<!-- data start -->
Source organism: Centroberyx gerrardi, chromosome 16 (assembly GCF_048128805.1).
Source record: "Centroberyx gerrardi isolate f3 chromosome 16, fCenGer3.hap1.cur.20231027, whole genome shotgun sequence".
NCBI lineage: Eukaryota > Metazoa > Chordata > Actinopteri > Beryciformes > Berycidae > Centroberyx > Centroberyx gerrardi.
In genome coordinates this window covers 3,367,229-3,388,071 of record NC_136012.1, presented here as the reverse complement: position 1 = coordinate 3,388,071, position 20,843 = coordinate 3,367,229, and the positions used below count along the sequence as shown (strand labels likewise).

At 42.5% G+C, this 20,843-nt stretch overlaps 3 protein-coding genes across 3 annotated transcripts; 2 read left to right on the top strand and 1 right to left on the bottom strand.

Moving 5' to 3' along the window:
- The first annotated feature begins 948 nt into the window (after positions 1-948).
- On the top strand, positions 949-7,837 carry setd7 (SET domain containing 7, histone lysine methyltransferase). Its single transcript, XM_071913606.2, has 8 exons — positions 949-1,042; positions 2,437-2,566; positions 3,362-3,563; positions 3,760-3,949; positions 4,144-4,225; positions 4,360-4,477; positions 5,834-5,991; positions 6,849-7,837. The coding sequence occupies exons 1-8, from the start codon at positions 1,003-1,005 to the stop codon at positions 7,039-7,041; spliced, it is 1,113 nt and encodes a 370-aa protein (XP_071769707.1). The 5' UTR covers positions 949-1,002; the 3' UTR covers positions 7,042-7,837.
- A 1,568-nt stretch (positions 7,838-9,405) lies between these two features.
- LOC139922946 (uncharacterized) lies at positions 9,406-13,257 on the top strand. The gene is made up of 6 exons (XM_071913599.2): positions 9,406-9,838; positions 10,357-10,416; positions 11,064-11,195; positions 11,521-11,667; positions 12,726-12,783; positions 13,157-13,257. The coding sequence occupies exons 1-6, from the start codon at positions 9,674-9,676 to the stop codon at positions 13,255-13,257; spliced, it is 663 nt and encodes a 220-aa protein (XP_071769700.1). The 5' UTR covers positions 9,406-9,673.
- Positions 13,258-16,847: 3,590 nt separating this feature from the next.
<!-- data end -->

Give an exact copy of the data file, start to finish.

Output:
Source organism: Centroberyx gerrardi, chromosome 16 (assembly GCF_048128805.1).
Source record: "Centroberyx gerrardi isolate f3 chromosome 16, fCenGer3.hap1.cur.20231027, whole genome shotgun sequence".
NCBI lineage: Eukaryota > Metazoa > Chordata > Actinopteri > Beryciformes > Berycidae > Centroberyx > Centroberyx gerrardi.
In genome coordinates this window covers 3,367,229-3,388,071 of record NC_136012.1, presented here as the reverse complement: position 1 = coordinate 3,388,071, position 20,843 = coordinate 3,367,229, and the positions used below count along the sequence as shown (strand labels likewise).

At 42.5% G+C, this 20,843-nt stretch overlaps 3 protein-coding genes across 3 annotated transcripts; 2 read left to right on the top strand and 1 right to left on the bottom strand.

Moving 5' to 3' along the window:
- The first annotated feature begins 948 nt into the window (after positions 1-948).
- On the top strand, positions 949-7,837 carry setd7 (SET domain containing 7, histone lysine methyltransferase). Its single transcript, XM_071913606.2, has 8 exons — positions 949-1,042; positions 2,437-2,566; positions 3,362-3,563; positions 3,760-3,949; positions 4,144-4,225; positions 4,360-4,477; positions 5,834-5,991; positions 6,849-7,837. The coding sequence occupies exons 1-8, from the start codon at positions 1,003-1,005 to the stop codon at positions 7,039-7,041; spliced, it is 1,113 nt and encodes a 370-aa protein (XP_071769707.1). The 5' UTR covers positions 949-1,002; the 3' UTR covers positions 7,042-7,837.
- A 1,568-nt stretch (positions 7,838-9,405) lies between these two features.
- LOC139922946 (uncharacterized) lies at positions 9,406-13,257 on the top strand. The gene is made up of 6 exons (XM_071913599.2): positions 9,406-9,838; positions 10,357-10,416; positions 11,064-11,195; positions 11,521-11,667; positions 12,726-12,783; positions 13,157-13,257. The coding sequence occupies exons 1-6, from the start codon at positions 9,674-9,676 to the stop codon at positions 13,255-13,257; spliced, it is 663 nt and encodes a 220-aa protein (XP_071769700.1). The 5' UTR covers positions 9,406-9,673.
- Positions 13,258-16,847: 3,590 nt separating this feature from the next.